The Phillies opened at +125 to make the post-season at DraftKings. The agreement expanded the playoffs to 12 teams (six in each league) meaning that one more team in each league will make the cut.

The one-game playoff will be out, replaced by a best-of-three to start the post-season.

The DH and the expanded playoff format look like a concession each side gave the other. More post-season games benefit the owners and the bettors. The DH adds several new jobs for players.

Some bettors go against the pack with the Mets

A spicy debate returns among New York-New Jersey baseball fans, now enabled by a full season.

Will the Mets under-achieve on their win total, again? Will the Phillies help them hit the “under”?

A shorter season may have discouraged NJ sports bettors from making this wager because the Mets often fade at the end of the year.

But the Mets are always overbet, riding the image of a “public” team that garners wagering juice by virtue of playing in a big market.

Contrarians seized on this dynamic last year. They faded a Mets team projected to win 90-91 games across the DraftKings, Caesars Sportsbook, FanDuel and BetMGM landscape. The Mets finished with 77.

 Yes, they had an abundance of injuries and bad luck. But they have also suffered four losing seasons out of the past five.

What’s overlooked? The pressure of the New York spotlight, making some high-priced free agents underperform. That spells major opportunities for bettors who like to wager into that variable.


Symbolic irony marks this agreement.

It provides major good news for the betting industry exactly two years after the pandemic hit.

Rather than watching college basketball players leave the court, as they did on March 11, 2020, bettors will see baseball players preparing to travel to spring training.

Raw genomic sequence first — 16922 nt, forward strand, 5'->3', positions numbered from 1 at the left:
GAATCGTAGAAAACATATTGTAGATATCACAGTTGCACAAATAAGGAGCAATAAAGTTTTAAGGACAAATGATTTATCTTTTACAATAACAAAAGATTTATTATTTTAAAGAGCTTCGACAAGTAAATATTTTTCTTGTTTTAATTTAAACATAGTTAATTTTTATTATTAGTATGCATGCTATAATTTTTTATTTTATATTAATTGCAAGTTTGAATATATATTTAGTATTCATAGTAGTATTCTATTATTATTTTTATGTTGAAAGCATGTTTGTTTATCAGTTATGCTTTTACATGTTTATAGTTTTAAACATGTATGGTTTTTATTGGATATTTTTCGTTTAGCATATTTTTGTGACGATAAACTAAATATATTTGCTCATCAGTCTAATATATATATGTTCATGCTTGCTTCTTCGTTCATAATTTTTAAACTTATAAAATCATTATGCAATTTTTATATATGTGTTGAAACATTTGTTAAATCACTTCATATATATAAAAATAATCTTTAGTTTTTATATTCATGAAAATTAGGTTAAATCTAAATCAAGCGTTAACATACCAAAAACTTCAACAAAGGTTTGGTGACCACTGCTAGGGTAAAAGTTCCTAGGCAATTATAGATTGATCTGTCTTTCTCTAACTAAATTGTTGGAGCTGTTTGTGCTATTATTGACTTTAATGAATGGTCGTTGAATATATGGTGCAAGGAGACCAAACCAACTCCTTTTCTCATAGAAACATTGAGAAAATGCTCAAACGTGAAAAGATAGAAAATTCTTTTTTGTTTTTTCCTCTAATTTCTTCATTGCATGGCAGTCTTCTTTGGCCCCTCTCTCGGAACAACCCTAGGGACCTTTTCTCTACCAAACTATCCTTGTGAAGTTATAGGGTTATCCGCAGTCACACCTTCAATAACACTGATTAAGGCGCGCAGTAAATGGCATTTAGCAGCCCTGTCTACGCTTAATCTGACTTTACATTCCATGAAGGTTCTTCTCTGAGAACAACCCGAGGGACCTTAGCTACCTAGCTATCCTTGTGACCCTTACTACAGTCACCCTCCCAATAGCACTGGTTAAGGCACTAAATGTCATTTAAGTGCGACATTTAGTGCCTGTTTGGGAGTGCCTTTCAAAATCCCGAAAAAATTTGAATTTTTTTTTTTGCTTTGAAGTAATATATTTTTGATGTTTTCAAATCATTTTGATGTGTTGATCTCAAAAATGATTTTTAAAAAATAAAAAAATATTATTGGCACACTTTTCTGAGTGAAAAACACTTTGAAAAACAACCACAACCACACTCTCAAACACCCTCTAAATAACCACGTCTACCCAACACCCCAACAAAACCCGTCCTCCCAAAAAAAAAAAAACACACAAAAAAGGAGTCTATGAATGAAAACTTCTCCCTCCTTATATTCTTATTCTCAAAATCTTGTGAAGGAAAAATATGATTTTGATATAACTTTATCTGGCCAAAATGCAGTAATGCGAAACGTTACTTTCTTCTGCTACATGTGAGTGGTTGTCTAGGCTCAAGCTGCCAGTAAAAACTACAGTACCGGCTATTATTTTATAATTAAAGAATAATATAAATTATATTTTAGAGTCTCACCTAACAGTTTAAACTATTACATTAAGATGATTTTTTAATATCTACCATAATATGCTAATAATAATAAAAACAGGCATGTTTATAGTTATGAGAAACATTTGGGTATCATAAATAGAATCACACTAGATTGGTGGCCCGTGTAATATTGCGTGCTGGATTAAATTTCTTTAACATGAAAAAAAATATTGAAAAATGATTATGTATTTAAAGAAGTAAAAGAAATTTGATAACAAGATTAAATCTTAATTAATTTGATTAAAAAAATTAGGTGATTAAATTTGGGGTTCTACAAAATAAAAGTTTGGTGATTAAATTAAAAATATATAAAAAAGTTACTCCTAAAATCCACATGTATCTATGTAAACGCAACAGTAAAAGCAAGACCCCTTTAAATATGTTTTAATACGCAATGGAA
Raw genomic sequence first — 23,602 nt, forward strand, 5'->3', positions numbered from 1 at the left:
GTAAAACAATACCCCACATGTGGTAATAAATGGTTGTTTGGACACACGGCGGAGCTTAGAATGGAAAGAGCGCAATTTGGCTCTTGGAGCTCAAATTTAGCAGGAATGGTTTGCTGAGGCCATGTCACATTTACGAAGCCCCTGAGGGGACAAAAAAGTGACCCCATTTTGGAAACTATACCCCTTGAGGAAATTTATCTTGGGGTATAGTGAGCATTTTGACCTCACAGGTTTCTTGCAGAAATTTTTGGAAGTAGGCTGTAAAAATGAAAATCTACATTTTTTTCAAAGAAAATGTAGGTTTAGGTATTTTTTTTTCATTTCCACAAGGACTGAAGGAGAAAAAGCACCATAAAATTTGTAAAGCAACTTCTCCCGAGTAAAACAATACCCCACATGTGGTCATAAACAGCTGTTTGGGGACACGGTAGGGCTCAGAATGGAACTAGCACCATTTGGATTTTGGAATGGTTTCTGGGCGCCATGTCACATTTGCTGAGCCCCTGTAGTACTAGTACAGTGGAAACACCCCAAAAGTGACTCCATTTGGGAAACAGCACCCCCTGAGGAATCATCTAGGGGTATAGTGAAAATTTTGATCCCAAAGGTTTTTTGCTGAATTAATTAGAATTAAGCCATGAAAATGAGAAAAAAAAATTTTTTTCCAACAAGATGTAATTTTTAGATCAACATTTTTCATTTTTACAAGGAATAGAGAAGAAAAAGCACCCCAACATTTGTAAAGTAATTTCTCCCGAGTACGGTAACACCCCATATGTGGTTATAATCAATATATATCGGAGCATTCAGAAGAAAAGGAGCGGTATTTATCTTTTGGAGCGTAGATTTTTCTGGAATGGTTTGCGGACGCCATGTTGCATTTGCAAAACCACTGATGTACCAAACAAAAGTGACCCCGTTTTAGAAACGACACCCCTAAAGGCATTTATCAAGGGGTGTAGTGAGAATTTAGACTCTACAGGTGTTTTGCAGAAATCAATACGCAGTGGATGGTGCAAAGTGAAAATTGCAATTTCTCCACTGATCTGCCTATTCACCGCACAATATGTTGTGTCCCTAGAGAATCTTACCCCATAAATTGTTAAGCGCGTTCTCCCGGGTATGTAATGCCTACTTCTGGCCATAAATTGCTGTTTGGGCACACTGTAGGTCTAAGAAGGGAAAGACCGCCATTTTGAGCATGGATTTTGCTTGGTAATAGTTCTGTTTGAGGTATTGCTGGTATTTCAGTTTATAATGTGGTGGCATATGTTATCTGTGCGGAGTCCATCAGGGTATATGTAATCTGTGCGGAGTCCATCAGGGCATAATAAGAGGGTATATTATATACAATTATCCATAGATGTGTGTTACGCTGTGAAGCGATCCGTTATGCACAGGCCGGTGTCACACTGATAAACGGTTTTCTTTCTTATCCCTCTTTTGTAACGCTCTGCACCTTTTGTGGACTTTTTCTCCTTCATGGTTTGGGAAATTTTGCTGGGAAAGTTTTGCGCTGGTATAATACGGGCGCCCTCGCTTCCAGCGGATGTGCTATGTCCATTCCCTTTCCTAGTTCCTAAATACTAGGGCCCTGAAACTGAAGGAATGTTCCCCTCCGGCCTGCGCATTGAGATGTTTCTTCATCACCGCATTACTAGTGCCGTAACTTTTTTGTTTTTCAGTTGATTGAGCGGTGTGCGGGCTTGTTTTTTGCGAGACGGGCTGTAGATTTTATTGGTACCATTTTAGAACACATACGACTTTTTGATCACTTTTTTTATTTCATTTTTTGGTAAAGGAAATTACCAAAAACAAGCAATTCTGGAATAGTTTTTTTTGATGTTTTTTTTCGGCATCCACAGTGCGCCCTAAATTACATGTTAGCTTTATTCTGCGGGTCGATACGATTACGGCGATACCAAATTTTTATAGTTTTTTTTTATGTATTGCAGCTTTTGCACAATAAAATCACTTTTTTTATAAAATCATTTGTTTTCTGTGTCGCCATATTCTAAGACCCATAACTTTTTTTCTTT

This prompts a look back on the resilience of the industry.

The pandemic halted major sports for a considerable time but, in retrospect, the books have diversified. 

Think of the cruel timing the industry faced.  PASPA had been overturned less than two years when Covid-19 hit.  An industry just getting its legs was blindsided by a major problem.

And they had to scramble, from posting odds on Russian table tennis back in March of 2020 to introducing Korean baseball in April.

But they stayed in the game until it turned.

Horse racing, NASCAR and the UFC were the first betting sports to return, in April and May.  Baseball action meant the KBO until MLB started at the end of July. 

Finally, the NFL put together two full seasons, providing needed stability.

It’s a different ballgame now. Books have spread dynamically across the United States, and are prepared to weather tough times with action from several sports.

“There is plenty of soccer, you have some boxing and MMA,” Avello noted. “And golf has become huge. It’s a big player almost every week.”

Golf has indeed settled behind pro football, college football, the NBA and college hoops into a fertile gambling niche. It’s a powerhouse entity, running nearly every Thursday-Sunday.

Books needed to expand their identity during the pandemic. And they are much better for it.

Photo by Dan Thornberg / Shutterstock
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Written by
Dave Bontempo

Dave Bontempo, a multiple national award-winning boxing commentator and writer, authors NFL betting columns for the Press of Atlantic City and others. He writes about all major sports in the booming legal New Jersey sports betting industry. Dave also hosts the Why Eagles Why podcast. Dave is a member of the New Jersey Boxing Hall of Fame and the Atlantic City International Boxing Hall of Fame.